Technical Briefs

Pulse-Wave Propagation in Straight-Geometry Vessels for Stiffness Estimation: Theory, Simulations, Phantoms and In Vitro Findings

[+] Author and Article Information
Danial Shahmirzadi

 Ultrasound and Elasticity Imaging Laboratory, Department of Biomedical Engineering, Columbia University, New York, NY 10025ds3031@columbia.edu

Ronny X. Li

 Ultrasound and Elasticity Imaging Laboratory, Department of Biomedical Engineering, Columbia University, New York, NY 10025rxl2103@columbia.edu

Elisa E. Konofagou1

Ultrasound and Elasticity Imaging Laboratory, Department of Biomedical Engineering, Department of Radiology,  Columbia University, New York, NY 10025ek2191@columbia.edu


Corresponding author.

J Biomech Eng 134(11), 114502 (Oct 26, 2012) (6 pages) doi:10.1115/1.4007747 History: Received January 13, 2012; Revised September 13, 2012; Posted October 17, 2012; Published October 26, 2012; Online October 26, 2012

Pulse wave imaging (PWI) is an ultrasound-based method for noninvasive characterization of arterial stiffness based on pulse wave propagation. Reliable numerical models of pulse wave propagation in normal and pathological aortas could serve as powerful tools for local pulse wave analysis and a guideline for PWI measurements in vivo. The objectives of this paper are to (1) apply a fluid-structure interaction (FSI) simulation of a straight-geometry aorta to confirm the Moens-Korteweg relationship between the pulse wave velocity (PWV) and the wall modulus, and (2) validate the simulation findings against phantom and in vitro results. PWI depicted and tracked the pulse wave propagation along the abdominal wall of canine aorta in vitro in sequential Radio-Frequency (RF) ultrasound frames and estimates the PWV in the imaged wall. The same system was also used to image multiple polyacrylamide phantoms, mimicking the canine measurements as well as modeling softer and stiffer walls. Finally, the model parameters from the canine and phantom studies were used to perform 3D two-way coupled FSI simulations of pulse wave propagation and estimate the PWV. The simulation results were found to correlate well with the corresponding Moens-Korteweg equation. A high linear correlation was also established between PWV2 and E measurements using the combined simulation and experimental findings (R2  = 0.98) confirming the relationship established by the aforementioned equation.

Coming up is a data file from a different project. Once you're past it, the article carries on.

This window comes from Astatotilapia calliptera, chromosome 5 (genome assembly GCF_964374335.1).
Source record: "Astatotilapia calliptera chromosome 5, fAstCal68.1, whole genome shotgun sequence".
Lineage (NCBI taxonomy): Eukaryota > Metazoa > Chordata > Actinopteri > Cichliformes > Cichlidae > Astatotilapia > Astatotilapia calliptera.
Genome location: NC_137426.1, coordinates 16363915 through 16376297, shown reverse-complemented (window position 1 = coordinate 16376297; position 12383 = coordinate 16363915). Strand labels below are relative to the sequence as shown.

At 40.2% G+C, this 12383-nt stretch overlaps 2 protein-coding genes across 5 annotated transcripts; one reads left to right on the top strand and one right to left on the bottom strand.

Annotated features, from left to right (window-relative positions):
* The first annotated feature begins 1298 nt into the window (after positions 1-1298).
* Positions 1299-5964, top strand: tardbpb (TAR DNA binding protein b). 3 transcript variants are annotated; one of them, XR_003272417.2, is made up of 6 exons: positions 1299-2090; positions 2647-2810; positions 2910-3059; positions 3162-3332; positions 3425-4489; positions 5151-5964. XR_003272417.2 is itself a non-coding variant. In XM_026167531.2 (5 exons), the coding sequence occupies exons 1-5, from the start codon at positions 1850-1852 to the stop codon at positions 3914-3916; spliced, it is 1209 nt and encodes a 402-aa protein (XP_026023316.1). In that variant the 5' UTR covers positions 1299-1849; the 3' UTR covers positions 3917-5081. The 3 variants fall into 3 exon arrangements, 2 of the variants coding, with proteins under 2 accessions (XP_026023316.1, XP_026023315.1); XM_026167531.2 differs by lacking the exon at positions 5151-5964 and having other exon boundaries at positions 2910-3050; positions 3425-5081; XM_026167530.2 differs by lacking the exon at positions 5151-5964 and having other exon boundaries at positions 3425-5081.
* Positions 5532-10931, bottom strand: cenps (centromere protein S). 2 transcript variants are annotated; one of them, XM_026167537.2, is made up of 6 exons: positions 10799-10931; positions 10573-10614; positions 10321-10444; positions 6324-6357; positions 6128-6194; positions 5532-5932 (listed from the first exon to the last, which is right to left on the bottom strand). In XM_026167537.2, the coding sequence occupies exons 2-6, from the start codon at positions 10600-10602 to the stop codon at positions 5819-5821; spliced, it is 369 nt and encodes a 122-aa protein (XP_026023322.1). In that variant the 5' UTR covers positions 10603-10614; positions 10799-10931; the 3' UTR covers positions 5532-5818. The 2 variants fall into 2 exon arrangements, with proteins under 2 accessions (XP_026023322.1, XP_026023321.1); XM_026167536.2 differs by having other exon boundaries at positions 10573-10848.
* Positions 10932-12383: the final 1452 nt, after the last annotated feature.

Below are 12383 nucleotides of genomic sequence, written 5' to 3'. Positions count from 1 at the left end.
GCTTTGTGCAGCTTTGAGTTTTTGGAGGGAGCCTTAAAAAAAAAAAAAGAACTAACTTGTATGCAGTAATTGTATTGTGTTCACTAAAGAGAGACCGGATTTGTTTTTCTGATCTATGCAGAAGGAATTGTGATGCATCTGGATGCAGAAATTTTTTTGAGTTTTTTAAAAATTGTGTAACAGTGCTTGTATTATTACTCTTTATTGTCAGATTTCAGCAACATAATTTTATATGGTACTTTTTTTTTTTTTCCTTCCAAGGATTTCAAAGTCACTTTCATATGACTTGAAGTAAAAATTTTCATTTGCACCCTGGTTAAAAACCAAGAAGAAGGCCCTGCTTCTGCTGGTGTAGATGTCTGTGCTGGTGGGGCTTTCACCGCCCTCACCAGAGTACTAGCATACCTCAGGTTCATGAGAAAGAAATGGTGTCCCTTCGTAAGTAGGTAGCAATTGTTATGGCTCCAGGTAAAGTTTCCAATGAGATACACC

Copyright © 2012 by American Society of Mechanical Engineers
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Figure 1

(a) Pulse wave imaging experimental set up. (b) Magnification at the transducer-phantom level. Red dye was injected in the fluid for leakage monitoring on the tube.

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Figure 2

(a) Half view of the full 3D aorta-fluid mesh in Abaqus. (b) Examples of a propagating wall displacement wave at multiple time points. (c) Schematic representation of a spatio-temporal map of the wall displacement wave.

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Figure 3

Spatio-temporal plots of the wall displacement obtained from PWI: (i.a) distal region on canine aorta in vitro, (ii.a) normal wall phantom, i.e., 110 kPa, (iii.a) normal wall simulation, i.e., 110 kPa; (i.b)-(iii.b) single isolated forward-traveling wave, respectively, corresponding to (i.a)–(iii.a), with the linear fit to the wave foot used for the PWV calculation.

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Figure 4

Mechanical characterization of phantom compressive modulus (E′) and threefold of the shear modulus (3G) (Appendix 6). The errorbars show the standard deviation on each measurement (n = 3). The linear fit to the defined average Young’s modulus, i.e., E=(E′+3G)/2, and the standard deviation lines are shown with the solid and dashed lines, respectively.

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Figure 5

The theoretical, i.e., Moens-Korteweg, relationship between the PWV2 versus E (based on the parameters used in the simulation) as well as the measured data from canine aortas, phantoms, and simulations, showing a high linear correlation coefficient of R2   = 0.98, combined.




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